Computer geeks have known about the Cell for a couple years ago – but they haven’t known much. Just that Sony, IBM, and Toshiba were working on the brain of the next-generation PlayStation console. Now we know more:
Technical details of the Cell processor, a joint venture between Sony, IBM and Toshiba, were disclosed in San Francisco today.
But the example chip shown to journalists today is likely to be superseded by faster versions when it appears on the market later this year. The Cell has 234 million transistors, measures 221mm2 and, as detailed in the patent, has eight execution units, here dubbed “synergistic processors”. Cell refers to a piece of software that roams the local machine, a LAN or a WAN looking for execution resources.
When the unit appears – in enterprise kit from IBM, and in Sony’s PlayStation 3 console – it’s likely to clock 4.6Ghz and be built on a 65 nanometer process. Today’s samples used a 90 nanometer process. Cells will be manufactured at IBM’s 300mm fab in East Fishkill, NY and Sony’s Nagasaki plant.
IBM said the processor is “OS neutral,” but it will able to run multiple operating systems concurrently.
When Intel introduced the Pentium 4 three-plus years ago, they promised they could “quickly” ramp it up to 10ghz. In reality, they’ve had trouble getting it to run at 4ghz – and that’s with a single core.
Sony aims to sell millions of PlayStation 3 units, even if they have to do so at a loss. (Game console makers follow King Gillette’s dictum about “giving away razors and selling razor blades.” The big money in consoles comes from selling the games.) So what’s that mean? It means there’s a built-in multimillion-unit demand for Cell chips. The fact that the Cell has a built-in demand is important for reasons I’ll get to in a moment.
What’s really genius here is, this is the second time IBM has connived with third parties to put the screws to Intel. When Motorola tapped out Apple’s G4 architecture, IBM stepped in to develop the G5. “How can anyone make money on a boutique market like Apple?” some people wondered. After all, you need to sell lots of chips before you even start to make back the development and capital expenses. Well, IBM put the G5 in their own servers, thus getting an economy of scale they couldn’t get if they’d sold the G5 only to Apple.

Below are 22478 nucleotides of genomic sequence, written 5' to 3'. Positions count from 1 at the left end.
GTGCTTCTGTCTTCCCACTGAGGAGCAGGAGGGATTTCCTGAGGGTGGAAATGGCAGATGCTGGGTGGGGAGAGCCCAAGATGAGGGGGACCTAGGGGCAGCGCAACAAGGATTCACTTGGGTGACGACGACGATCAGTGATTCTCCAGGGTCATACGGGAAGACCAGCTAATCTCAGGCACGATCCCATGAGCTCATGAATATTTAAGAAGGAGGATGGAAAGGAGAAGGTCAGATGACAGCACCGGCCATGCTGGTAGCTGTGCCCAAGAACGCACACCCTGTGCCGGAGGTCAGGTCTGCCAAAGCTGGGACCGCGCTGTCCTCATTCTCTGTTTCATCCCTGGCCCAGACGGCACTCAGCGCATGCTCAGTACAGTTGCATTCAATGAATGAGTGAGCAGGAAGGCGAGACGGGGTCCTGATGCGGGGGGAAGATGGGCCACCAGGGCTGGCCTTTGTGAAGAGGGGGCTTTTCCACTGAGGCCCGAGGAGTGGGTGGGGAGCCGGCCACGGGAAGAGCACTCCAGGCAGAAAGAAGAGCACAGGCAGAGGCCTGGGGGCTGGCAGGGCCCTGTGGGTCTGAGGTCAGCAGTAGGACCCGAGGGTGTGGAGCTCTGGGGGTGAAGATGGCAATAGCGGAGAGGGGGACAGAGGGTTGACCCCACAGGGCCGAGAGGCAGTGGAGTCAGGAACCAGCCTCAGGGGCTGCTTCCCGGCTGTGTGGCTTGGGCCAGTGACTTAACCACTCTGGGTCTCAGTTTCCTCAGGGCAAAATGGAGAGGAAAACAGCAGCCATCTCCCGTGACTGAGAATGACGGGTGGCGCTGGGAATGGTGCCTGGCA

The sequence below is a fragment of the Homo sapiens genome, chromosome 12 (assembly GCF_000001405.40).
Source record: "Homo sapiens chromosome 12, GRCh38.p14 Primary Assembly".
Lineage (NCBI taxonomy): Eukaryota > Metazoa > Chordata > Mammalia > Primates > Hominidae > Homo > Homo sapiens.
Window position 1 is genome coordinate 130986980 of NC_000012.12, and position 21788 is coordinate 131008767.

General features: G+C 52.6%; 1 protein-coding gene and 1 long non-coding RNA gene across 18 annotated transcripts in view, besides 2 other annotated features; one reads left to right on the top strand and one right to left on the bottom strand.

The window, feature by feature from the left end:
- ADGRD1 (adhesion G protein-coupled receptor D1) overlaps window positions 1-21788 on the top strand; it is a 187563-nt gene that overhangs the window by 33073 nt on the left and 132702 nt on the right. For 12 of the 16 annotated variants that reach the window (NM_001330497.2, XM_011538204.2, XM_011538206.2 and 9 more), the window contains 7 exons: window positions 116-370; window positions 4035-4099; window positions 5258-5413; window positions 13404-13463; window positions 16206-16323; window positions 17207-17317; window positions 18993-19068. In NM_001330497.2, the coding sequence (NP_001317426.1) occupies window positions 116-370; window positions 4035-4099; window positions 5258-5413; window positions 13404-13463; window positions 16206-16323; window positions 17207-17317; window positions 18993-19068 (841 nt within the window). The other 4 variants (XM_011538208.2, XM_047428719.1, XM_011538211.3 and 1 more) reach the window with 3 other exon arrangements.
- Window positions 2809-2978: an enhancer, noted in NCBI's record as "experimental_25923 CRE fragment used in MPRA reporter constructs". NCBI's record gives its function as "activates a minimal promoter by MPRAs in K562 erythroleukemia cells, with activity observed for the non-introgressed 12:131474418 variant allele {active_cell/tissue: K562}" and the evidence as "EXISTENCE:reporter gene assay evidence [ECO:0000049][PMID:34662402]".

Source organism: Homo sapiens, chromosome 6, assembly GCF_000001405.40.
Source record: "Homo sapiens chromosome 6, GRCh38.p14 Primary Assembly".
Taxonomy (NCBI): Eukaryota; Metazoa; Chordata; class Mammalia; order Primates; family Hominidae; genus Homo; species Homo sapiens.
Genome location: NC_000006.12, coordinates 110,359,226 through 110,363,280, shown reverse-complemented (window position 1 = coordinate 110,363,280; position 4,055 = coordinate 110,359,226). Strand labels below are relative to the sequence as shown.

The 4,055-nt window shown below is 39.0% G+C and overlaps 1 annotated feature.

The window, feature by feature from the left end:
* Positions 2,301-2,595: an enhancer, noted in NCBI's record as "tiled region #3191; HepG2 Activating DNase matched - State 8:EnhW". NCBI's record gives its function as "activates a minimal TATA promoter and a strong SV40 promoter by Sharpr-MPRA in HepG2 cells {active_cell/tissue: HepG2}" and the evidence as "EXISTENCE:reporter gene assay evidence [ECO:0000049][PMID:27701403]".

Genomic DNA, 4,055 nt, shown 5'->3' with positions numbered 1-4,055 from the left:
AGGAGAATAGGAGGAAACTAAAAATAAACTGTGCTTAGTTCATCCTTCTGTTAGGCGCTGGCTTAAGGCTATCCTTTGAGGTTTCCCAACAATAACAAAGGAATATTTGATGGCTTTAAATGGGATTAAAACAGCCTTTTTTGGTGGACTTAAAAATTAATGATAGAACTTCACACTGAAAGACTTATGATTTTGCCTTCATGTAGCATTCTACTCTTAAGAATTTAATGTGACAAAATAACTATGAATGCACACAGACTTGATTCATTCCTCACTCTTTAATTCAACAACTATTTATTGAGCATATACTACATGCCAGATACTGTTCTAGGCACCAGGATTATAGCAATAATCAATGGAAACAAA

Now Sony is doing the same thing with the Cell. It will power the Playstation 3, which Sony will sell at a loss – while amortizing IBM’s (and Sony’s and Toshiba’s) expenses. IBM will sell the Cell in their servers or whatever. Toshiba will put the Cell in its “converged” HDTV sets. Heck, an “OS neutral” CPU could even be Apple’s step up from the G5 in a year or two.
All of which should make the Cell price competitive with Intel in very short order. And not just price competitive, either. If the specs are right, the Cell blows the Pentium 4 and even Intel’s Xenon processor right out of the water.
Did IBM get out of the Intel-dominated PC business just in time?
Does Intel have anything up its sleeve to compete with the Cell?
Is Apple about to become price- and performance-competitive in the sweet, profitable middle of the desktop market?